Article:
I think every camera on the lake went over to get photos of this tree, and its reflection. Photography doesn’t do justice to the range of color in this one tree!

It felt so good to be out, and my body was happy to get the exercise!

Kayaking Lowell Lake

Wednesday, August 24: Some of us from Wednesday knit group arranged to go kayaking after. The objective was to give one couple a chance to try out a couple of lighter and folding kayaks, the Oru and my Sea Eagle. And we had a very mellow 10 month old puppy along for the fun.

It was well after lunch time, but we didn’t want to be out for too long (there was another dog in a car), so we paddled out, swapped kayaks,

and went back to near the parking area where we ate lunch, and the two dogs got to come watch us eat.

This loon popped up about eight feet from my boat! I was so startled, it took me a while to remember to take a photo!

We were out until well after 5:00; it was a beautiful evening.

Cleanup on the Connecticut River

Saturday, August 20: It was a perfect day to be on the water – and to be pulling trash from the Connecticut River. We had three pairs of people in canoes,

plus me in my kayak as an overflow trash container. We went from the Cornish launch just across the Connecticut River from Windsor down to North Star Canoe a few miles south; they are a retired canoe livery company that volunteers their boats every year for our clean up efforts. We filled the bed of a pickup truck with trash – lots of tires and metal, and bags of smaller stuff. Along the way we admired the flora

and fauna:

In addition to the cormorants and mergansers, we saw a couple of different kinds of herons and lots of kingfishers.

With a couple of boats on each side of the river, we continued on; at one point we offloaded some from the most overloaded canoe into my kayak so that there was room again for the second person in the boat!

And then we were back at North Star, unloading and washing out boats, and heading for home – except for the truck, which detoured by the transfer station to unload all the trash!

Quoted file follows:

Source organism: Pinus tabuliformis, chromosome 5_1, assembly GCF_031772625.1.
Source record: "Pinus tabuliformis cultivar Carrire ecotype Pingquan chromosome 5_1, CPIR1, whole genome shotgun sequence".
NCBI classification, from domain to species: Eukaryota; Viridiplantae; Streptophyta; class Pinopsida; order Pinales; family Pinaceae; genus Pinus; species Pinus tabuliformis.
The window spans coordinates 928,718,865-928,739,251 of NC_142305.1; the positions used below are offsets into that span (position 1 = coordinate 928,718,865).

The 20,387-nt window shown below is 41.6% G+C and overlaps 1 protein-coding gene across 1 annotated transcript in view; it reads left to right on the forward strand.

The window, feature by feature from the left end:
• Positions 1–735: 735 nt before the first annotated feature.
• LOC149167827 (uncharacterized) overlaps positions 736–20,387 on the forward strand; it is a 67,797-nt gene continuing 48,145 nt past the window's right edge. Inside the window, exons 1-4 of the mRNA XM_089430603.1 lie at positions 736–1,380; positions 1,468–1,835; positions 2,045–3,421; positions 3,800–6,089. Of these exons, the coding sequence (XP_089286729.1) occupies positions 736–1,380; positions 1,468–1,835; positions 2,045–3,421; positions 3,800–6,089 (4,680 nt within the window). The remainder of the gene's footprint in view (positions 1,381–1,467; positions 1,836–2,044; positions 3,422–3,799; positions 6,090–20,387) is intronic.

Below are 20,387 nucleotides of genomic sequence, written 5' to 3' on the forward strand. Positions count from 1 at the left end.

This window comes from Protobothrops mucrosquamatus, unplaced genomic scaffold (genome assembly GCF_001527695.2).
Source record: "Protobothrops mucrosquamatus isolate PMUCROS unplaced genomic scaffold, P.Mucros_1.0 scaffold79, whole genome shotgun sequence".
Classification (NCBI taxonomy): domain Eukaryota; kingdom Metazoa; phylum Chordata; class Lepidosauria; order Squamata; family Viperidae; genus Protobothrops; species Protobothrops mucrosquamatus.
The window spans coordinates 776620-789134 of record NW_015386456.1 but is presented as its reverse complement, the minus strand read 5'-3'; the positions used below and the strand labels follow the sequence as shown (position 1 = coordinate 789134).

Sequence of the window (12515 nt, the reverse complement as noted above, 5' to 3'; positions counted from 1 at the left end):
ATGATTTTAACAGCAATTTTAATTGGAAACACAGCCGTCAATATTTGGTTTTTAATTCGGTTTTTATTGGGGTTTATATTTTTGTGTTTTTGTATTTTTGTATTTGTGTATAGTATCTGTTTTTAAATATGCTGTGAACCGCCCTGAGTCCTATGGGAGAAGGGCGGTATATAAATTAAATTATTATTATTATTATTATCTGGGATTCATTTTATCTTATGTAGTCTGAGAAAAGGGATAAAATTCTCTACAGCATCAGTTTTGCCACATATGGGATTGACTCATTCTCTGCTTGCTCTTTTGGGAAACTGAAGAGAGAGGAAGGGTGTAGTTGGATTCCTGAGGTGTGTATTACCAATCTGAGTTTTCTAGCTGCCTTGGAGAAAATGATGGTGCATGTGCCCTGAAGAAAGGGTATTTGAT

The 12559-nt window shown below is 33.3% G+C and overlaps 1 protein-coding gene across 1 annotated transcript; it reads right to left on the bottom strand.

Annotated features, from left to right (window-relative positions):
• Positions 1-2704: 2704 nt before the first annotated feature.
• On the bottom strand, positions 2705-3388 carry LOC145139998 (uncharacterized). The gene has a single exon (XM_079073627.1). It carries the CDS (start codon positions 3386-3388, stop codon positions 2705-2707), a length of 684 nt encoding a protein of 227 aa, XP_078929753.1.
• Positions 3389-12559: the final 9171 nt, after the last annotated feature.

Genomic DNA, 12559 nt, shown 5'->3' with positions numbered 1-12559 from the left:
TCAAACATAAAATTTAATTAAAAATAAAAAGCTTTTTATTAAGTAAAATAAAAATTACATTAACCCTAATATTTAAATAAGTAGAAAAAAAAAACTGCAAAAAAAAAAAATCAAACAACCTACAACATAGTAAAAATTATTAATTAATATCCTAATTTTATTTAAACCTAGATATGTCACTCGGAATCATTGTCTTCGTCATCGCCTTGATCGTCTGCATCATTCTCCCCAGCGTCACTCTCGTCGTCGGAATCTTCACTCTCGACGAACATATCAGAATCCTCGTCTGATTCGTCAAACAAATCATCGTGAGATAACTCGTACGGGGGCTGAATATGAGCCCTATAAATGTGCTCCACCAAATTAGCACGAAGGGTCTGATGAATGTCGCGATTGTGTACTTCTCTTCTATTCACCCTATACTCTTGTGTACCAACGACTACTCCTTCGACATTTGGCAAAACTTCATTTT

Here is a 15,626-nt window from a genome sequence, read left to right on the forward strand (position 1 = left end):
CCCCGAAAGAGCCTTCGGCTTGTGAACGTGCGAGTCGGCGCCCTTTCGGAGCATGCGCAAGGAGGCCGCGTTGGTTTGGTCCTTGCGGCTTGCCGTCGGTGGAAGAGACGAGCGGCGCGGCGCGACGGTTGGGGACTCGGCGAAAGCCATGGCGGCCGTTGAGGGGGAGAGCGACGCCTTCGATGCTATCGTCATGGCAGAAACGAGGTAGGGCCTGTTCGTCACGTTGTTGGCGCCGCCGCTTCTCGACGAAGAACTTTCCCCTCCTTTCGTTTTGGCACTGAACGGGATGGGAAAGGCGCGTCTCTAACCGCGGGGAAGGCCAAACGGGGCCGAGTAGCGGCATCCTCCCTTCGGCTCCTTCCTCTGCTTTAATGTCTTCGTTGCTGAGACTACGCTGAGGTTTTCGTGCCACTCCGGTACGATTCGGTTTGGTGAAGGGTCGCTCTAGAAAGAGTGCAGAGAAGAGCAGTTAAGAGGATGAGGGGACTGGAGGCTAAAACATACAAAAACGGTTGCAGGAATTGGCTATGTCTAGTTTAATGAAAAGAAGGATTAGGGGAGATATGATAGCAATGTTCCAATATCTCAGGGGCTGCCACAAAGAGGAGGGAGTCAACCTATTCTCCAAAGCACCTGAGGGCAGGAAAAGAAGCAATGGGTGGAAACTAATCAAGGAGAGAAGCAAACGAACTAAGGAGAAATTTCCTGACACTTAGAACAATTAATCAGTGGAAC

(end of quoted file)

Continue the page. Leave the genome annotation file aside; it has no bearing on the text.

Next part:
Kayaking with ORFS on Lake Todd

Tuesday, August 16: Outdoor Recreation for Seniors was at it again, this time on a smallish lake in central New Hampshire. I got a late start; never having been there before, and with confusing directions, I drove on to what turned out to be a beach, and got stuck. With help from a couple of ORFS pushing, and with floor mats under the drive wheels, we did get it out, parked elsewhere, and me out on the water. Sigh.

There were loons, although not close enough to photograph. The weather was great. This lake has several small islands, and is divided by the bridge for the state highway and a separate snow mobile trail.

This southern part of the lake ends at the dam, and what was probably a mill.

At the northern end of the lake, this farm overlooks us:

I don’t believe these signs – New Hampshire doesn’t have sharks in its lakes, or alligators, and the snakes are shy! And of course, if you are going to be able to read these signs, you are already on or in the water.

Kayaking North Hartland Dam

Tuesday, August 2: Outdoor Recreation for Seniors was out again – on a hot and humid day, when it was good to be on the water!

A flood control area managed by the Corps of Engineers, once one is away from the dam, there are no houses ( except those built by the beavers!), and lots of wildlife.

The phone camera decided that it would do a movie, rather than the photo I wanted – the boom keeping boats away from the dam had at least a dozen turtles on it! And I am unable to post that.

We also saw a Great Blue Heron, by the edge of the water, keeping an eye on a couple of chicks. One person with binoculars thought that at least one chick was a mallard. None of us wanted to go closer, disturbing them to figure it out, and the cell phone did not take a photo worth posting.

Those large lumps in the center tree are eagles, probably immature as they are showing little white.

This was a turn around point for several of us – my seat was feeling unfriendly, some had appointments – and at 7 miles round trip, it’s a long way for some seniors to paddle. But we all had a good time, ate lunch together, and some of us swam in the tepid – but cooler then the air! – water.

ORFS Kayak on the Connecticut River

Tuesday, July 26: Outdoor Recreation for Seniors (ORFS) gathered for our weekly outing, the kayakers heading north on the Connecticut River. Vermont Adaptive Sports went out as we were gathering, taking a group of school age, probably autistic youth, who seemed to have a wonderful time. Using about 10 canoes and kayaks, they were well upriver before I was able to launch – and when I did, I got the inflatable cushion I sit on unevenly under me, so once on the river ended up taking it out. Eventually I caught up with other slow ORFS!

There were lots of ducks – the babies at the launch were catching up on their beauty sleep later.

Actually, except for the vigilant mama, most of the ducks were drowsing in the heat of the day!

ORFS went on and up a small creek near Hanover.

Norwich/Hanover bridge

We returned to the launch after about 5 1/2 miles on the water, and pulled out chairs and sat at the picnic tables to visit over lunch. It was a perfect day, not too windy (although on the nose for our return, of course!), not too hot, not too strenuous.